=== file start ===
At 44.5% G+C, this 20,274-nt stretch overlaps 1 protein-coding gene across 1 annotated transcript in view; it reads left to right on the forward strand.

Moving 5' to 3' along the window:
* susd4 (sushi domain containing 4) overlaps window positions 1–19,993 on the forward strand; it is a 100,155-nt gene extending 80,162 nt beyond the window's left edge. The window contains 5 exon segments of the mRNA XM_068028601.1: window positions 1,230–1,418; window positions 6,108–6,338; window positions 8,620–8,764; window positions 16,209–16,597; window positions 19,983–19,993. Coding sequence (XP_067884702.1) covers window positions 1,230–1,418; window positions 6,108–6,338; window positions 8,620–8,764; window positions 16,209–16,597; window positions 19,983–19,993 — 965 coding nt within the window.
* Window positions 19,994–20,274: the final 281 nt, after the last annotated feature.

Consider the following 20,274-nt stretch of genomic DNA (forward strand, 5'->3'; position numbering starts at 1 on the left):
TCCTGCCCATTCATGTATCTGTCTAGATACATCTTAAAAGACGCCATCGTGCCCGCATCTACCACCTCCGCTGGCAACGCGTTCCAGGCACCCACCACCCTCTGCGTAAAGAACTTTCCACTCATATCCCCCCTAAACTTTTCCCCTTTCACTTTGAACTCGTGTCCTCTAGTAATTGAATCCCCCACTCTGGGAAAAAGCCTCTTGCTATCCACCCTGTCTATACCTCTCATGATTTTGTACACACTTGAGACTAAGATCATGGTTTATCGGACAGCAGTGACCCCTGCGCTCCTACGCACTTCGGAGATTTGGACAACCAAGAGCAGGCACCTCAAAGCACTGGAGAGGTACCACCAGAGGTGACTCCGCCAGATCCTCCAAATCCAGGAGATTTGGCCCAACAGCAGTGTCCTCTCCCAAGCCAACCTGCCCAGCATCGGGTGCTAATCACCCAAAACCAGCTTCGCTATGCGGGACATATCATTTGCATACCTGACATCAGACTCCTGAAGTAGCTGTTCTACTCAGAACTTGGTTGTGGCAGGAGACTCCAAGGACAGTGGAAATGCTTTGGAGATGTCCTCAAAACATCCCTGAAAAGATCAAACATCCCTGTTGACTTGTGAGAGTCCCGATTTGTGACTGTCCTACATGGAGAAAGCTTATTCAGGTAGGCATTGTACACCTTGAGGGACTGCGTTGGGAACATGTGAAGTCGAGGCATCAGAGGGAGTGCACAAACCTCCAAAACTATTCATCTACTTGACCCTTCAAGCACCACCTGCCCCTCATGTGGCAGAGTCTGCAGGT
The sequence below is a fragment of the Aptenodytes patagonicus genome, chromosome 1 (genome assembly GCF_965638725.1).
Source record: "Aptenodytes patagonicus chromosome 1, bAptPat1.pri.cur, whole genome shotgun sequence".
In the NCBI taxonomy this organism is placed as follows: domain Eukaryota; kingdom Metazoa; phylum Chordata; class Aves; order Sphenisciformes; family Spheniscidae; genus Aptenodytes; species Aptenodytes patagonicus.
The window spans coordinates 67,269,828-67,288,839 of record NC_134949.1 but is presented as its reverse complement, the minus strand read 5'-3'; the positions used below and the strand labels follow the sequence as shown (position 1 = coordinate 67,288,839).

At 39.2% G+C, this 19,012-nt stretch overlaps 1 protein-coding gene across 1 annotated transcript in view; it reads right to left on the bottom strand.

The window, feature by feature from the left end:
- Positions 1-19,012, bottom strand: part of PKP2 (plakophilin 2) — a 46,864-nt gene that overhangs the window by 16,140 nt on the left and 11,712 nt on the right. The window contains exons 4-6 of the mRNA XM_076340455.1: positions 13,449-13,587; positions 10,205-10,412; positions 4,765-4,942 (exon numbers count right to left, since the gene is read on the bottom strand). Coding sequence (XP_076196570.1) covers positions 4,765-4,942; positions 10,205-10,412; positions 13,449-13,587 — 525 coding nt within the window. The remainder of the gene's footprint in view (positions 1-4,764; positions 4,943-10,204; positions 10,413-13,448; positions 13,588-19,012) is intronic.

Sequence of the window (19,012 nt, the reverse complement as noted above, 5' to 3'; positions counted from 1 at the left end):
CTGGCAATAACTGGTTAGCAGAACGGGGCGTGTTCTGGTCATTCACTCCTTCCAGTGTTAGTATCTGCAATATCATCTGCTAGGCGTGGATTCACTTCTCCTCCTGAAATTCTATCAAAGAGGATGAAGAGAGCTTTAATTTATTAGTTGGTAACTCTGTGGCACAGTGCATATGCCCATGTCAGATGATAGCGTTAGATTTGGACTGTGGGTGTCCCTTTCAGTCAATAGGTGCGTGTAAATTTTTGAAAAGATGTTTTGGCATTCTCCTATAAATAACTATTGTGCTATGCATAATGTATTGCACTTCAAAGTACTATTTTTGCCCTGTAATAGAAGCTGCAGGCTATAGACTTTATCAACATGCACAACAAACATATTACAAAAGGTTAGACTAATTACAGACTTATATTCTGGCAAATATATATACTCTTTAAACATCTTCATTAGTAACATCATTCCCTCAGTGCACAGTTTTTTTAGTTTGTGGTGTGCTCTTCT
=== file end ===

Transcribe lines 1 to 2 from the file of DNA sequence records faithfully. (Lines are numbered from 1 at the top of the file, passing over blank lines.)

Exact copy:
At 44.5% G+C, this 20,274-nt stretch overlaps 1 protein-coding gene across 1 annotated transcript in view; it reads left to right on the forward strand.

Moving 5' to 3' along the window: